Electrocoagulation is widely used in glaucoma operations, such as cyclodiathermy, and in the surgical treatment of retinal degeneration, cysts, tears, and detachment. The success of these surgical procedures is dependent upon electrocoagulation for the production of a controlled tissue insult which serves as the stimulus for a restricted inflammatory response.
Retinal disease is treated by formation of an inflammatory adhesion between the sensory retina and the external tissues of the eye. This adhesion must be firm enough to resist vitreous traction and uniform enough to produce a water-tight seal. Deficient electrocoagulation yields an inadequate adhesion and excessive cautery can produce widespread scleral, choroidal, and retinal necrosis, cause an extensive choroidal exudation, or result in vitreous shrinkage.1 Despite the importance of precise, quantitative control of electrocautery, its use is regulated by the gross appearance of the treated surface and the general features of clinical experience.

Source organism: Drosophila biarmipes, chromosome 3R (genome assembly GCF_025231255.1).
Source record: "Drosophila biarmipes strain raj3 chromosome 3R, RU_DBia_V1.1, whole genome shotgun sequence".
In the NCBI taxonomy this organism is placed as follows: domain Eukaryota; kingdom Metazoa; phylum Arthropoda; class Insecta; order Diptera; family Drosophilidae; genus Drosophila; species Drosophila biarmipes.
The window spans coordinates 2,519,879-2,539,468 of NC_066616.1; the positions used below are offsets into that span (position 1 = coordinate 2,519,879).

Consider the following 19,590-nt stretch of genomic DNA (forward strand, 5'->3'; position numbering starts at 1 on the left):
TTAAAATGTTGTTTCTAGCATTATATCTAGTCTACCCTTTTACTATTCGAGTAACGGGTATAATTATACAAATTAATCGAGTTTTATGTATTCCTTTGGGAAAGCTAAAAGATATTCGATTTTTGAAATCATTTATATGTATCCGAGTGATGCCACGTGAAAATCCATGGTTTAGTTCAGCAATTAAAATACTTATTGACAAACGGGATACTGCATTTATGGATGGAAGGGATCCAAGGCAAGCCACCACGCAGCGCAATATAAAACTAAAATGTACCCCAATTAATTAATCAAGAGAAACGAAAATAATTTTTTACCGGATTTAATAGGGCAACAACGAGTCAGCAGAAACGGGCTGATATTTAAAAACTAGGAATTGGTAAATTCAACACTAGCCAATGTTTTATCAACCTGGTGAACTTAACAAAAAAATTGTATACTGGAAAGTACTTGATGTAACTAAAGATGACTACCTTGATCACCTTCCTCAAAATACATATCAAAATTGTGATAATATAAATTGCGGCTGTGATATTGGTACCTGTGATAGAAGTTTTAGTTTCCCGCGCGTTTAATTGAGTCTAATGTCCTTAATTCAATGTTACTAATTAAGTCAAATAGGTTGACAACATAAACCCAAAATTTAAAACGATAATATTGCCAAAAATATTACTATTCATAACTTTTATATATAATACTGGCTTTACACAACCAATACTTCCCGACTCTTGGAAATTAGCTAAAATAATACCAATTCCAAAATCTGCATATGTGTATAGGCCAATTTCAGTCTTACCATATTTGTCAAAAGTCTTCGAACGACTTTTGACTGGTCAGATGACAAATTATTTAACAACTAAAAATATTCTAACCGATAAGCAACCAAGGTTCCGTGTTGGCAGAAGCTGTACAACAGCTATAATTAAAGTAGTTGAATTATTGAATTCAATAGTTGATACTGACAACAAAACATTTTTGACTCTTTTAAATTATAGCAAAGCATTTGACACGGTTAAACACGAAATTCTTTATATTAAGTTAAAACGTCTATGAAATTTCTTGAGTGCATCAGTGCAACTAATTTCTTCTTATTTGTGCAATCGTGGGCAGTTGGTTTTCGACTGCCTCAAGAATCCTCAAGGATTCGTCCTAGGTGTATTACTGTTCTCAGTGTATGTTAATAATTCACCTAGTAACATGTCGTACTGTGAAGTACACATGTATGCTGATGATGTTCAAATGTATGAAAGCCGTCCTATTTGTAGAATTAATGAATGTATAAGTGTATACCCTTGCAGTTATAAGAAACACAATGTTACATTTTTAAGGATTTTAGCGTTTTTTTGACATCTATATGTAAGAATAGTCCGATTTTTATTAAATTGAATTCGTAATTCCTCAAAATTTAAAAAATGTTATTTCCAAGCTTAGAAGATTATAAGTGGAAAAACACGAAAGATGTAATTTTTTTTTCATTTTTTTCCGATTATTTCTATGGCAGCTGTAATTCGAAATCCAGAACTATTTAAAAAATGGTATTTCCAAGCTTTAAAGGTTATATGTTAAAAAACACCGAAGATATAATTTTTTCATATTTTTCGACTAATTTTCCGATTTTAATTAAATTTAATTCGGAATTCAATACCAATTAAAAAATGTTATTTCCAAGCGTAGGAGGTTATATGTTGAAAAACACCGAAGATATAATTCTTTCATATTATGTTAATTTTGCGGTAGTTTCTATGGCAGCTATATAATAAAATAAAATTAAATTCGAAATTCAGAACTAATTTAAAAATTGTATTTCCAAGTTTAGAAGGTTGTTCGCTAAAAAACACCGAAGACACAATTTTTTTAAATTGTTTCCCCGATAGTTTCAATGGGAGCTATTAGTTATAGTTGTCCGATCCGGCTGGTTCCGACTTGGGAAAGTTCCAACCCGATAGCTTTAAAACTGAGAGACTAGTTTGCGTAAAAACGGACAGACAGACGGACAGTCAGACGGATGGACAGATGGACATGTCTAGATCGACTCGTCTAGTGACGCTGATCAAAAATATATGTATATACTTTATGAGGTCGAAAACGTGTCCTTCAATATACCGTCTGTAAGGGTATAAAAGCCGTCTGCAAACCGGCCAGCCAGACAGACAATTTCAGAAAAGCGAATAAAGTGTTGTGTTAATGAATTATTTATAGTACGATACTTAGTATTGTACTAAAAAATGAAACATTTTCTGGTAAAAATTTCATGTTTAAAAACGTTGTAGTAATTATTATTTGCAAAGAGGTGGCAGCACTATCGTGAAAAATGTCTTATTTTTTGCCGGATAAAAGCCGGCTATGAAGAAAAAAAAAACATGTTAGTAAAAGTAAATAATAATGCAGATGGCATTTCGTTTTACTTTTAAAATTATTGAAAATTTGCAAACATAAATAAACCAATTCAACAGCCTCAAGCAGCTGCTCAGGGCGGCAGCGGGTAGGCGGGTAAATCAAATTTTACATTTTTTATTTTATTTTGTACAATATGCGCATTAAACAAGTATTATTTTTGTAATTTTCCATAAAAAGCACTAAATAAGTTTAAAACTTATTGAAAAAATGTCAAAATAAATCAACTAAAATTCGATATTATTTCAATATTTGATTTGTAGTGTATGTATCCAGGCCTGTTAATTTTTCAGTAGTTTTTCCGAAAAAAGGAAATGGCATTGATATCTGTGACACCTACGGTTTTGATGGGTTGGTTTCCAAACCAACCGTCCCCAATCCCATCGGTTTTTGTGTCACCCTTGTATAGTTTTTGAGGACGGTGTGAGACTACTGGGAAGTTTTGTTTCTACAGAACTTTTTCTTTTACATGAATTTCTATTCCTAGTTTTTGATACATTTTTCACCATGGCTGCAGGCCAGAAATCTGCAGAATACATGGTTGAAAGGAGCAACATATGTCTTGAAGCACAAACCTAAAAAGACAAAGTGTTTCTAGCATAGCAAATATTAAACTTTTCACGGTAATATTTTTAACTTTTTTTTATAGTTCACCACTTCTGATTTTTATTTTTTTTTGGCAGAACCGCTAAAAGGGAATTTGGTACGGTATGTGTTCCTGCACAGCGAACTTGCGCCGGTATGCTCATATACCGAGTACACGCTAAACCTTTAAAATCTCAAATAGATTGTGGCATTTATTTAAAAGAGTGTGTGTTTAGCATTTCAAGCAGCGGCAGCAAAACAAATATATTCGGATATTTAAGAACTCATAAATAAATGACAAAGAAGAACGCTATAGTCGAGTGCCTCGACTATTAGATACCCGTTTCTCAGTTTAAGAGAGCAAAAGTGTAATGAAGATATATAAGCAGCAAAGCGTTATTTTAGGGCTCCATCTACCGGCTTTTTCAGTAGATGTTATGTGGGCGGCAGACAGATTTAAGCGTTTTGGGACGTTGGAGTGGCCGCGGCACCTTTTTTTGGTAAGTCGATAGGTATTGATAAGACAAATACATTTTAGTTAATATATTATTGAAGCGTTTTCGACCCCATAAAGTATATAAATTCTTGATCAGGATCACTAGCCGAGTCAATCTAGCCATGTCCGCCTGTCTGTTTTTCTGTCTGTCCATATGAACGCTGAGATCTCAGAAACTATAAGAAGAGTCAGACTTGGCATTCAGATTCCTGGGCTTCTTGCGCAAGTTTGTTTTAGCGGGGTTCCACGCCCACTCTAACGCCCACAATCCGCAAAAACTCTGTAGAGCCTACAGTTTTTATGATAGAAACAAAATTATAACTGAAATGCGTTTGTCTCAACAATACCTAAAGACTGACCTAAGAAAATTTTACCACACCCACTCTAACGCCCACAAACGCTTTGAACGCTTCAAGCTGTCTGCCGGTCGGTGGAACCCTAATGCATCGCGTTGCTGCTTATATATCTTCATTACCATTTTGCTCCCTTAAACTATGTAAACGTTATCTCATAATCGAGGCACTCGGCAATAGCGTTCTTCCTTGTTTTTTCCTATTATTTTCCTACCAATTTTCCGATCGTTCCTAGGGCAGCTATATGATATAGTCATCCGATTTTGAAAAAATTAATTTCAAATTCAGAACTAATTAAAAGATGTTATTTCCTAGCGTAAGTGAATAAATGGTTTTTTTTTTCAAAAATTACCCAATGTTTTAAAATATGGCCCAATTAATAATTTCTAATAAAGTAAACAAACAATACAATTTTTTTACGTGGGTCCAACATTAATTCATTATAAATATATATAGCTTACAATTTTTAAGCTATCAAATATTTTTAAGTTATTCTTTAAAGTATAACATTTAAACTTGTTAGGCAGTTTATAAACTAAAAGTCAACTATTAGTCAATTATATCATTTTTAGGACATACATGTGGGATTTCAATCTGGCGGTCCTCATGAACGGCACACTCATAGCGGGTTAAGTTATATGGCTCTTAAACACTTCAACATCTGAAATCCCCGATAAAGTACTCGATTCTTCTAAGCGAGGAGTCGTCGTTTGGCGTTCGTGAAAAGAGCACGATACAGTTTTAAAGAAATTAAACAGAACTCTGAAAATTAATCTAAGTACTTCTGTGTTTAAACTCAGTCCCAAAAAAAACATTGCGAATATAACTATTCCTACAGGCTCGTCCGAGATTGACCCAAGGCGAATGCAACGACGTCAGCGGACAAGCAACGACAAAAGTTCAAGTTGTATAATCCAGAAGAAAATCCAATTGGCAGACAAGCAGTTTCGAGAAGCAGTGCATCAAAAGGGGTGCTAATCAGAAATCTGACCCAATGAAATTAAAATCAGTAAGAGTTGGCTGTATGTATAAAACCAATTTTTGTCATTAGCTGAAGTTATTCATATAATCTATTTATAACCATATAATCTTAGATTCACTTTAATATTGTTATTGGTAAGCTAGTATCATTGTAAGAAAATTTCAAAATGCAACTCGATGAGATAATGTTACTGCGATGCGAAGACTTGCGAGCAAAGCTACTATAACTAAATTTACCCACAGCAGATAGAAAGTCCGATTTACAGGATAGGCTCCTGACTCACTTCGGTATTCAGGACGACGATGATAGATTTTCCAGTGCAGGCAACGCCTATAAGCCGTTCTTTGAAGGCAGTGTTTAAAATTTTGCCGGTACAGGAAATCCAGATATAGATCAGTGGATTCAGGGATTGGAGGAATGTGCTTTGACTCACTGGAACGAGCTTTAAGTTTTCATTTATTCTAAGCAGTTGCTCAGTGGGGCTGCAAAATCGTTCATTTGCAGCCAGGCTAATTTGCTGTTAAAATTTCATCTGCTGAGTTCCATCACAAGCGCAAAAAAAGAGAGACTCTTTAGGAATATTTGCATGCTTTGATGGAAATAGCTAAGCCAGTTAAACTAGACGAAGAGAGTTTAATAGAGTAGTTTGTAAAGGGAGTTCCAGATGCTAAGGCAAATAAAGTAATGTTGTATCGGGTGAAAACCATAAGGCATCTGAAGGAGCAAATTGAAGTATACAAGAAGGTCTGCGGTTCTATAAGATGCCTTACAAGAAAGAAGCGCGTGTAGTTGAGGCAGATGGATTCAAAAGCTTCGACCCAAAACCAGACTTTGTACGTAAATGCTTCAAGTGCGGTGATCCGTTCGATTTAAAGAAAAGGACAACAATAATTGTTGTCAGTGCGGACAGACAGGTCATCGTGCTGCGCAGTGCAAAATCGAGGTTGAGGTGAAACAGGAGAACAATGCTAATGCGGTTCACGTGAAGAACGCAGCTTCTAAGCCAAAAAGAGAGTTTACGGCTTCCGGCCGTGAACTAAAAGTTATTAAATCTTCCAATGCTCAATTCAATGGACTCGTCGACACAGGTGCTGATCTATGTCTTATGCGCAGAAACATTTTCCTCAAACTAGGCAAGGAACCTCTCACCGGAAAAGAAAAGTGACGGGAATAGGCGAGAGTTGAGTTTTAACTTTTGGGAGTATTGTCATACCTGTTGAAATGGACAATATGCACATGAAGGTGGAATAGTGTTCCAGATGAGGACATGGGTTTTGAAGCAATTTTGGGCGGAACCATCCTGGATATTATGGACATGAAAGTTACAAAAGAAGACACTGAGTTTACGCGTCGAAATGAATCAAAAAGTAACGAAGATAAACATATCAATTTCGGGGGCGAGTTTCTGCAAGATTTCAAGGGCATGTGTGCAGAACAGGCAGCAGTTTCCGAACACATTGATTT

Studies of basic aspects of
RATZLAFF KO, STRAATSMA BR. A Liquid Electrode for Electrocoagulation. Arch Ophthalmol. 1961;66(4):483–486. doi:10.1001/archopht.1961.00960010485008
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